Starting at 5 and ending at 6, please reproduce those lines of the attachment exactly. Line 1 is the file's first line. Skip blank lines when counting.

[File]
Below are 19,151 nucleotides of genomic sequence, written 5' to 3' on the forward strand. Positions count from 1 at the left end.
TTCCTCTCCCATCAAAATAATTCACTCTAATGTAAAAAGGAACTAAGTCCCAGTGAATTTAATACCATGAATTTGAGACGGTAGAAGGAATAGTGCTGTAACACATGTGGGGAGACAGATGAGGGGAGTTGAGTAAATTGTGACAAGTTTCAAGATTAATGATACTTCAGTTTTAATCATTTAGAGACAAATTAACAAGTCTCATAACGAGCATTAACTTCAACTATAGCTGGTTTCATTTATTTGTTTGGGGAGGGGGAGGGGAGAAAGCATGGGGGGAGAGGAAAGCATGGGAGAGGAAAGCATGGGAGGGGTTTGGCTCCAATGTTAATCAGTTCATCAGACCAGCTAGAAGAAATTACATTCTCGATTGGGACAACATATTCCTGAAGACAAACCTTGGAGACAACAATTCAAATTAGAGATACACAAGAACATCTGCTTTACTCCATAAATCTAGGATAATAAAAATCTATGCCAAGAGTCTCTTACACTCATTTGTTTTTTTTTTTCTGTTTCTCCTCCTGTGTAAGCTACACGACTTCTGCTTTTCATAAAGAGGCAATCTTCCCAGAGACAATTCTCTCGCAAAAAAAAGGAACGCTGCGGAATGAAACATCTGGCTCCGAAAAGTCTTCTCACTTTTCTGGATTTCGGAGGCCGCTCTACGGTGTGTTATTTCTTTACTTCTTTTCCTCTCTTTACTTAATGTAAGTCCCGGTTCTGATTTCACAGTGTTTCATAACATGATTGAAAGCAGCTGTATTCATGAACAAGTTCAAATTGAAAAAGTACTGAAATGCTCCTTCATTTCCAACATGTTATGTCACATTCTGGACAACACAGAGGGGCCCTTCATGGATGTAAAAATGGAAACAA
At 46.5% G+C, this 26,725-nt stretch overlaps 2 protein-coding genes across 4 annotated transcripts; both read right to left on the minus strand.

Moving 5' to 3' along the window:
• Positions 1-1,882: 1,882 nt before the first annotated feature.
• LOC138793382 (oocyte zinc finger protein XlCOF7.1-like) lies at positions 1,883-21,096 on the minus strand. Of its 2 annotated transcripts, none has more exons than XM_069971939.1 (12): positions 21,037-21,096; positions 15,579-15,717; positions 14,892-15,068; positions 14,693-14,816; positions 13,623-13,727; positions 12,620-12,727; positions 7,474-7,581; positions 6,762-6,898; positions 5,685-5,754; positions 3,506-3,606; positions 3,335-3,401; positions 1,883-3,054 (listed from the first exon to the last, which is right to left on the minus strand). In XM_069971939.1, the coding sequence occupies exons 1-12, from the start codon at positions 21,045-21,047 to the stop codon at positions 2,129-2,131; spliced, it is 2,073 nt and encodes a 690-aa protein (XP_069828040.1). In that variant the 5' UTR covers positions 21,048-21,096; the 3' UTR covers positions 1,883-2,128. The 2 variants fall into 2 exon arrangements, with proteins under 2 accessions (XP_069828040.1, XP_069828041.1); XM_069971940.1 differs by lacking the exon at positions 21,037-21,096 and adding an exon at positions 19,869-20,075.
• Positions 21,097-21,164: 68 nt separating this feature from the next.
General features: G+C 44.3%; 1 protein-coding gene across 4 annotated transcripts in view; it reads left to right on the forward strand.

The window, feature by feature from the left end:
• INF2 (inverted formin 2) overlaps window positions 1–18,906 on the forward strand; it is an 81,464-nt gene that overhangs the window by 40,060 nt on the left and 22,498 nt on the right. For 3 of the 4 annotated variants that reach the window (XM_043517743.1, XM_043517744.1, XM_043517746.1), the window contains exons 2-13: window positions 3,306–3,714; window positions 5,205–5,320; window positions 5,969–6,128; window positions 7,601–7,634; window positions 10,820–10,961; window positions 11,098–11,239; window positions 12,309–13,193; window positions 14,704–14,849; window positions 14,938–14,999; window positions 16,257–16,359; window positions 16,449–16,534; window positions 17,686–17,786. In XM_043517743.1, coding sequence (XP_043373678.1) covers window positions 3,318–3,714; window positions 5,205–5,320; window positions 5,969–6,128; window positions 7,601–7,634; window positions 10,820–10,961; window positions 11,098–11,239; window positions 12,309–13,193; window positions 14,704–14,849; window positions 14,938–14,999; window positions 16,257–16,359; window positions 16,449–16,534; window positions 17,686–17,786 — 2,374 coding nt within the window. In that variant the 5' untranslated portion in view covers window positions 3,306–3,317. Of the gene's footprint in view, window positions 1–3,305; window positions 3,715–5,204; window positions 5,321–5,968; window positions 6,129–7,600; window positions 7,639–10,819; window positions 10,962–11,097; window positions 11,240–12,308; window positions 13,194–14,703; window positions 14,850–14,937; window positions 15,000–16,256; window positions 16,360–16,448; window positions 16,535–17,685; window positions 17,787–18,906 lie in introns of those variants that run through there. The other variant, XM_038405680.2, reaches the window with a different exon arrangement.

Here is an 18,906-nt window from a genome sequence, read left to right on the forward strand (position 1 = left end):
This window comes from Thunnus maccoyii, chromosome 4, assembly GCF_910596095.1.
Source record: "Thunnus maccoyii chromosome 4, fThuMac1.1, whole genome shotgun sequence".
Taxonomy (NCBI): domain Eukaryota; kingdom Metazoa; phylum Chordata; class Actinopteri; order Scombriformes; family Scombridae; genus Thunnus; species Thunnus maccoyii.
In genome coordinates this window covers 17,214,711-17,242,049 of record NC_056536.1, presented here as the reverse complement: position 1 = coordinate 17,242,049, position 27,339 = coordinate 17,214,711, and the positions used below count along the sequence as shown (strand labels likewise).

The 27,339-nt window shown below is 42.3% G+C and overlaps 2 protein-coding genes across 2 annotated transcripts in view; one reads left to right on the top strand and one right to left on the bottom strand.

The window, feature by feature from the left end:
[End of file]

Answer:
• Positions 1-1,882: 1,882 nt before the first annotated feature.
• LOC138793382 (oocyte zinc finger protein XlCOF7.1-like) lies at positions 1,883-21,096 on the minus strand. Of its 2 annotated transcripts, none has more exons than XM_069971939.1 (12): positions 21,037-21,096; positions 15,579-15,717; positions 14,892-15,068; positions 14,693-14,816; positions 13,623-13,727; positions 12,620-12,727; positions 7,474-7,581; positions 6,762-6,898; positions 5,685-5,754; positions 3,506-3,606; positions 3,335-3,401; positions 1,883-3,054 (listed from the first exon to the last, which is right to left on the minus strand). In XM_069971939.1, the coding sequence occupies exons 1-12, from the start codon at positions 21,045-21,047 to the stop codon at positions 2,129-2,131; spliced, it is 2,073 nt and encodes a 690-aa protein (XP_069828040.1). In that variant the 5' UTR covers positions 21,048-21,096; the 3' UTR covers positions 1,883-2,128. The 2 variants fall into 2 exon arrangements, with proteins under 2 accessions (XP_069828040.1, XP_069828041.1); XM_069971940.1 differs by lacking the exon at positions 21,037-21,096 and adding an exon at positions 19,869-20,075.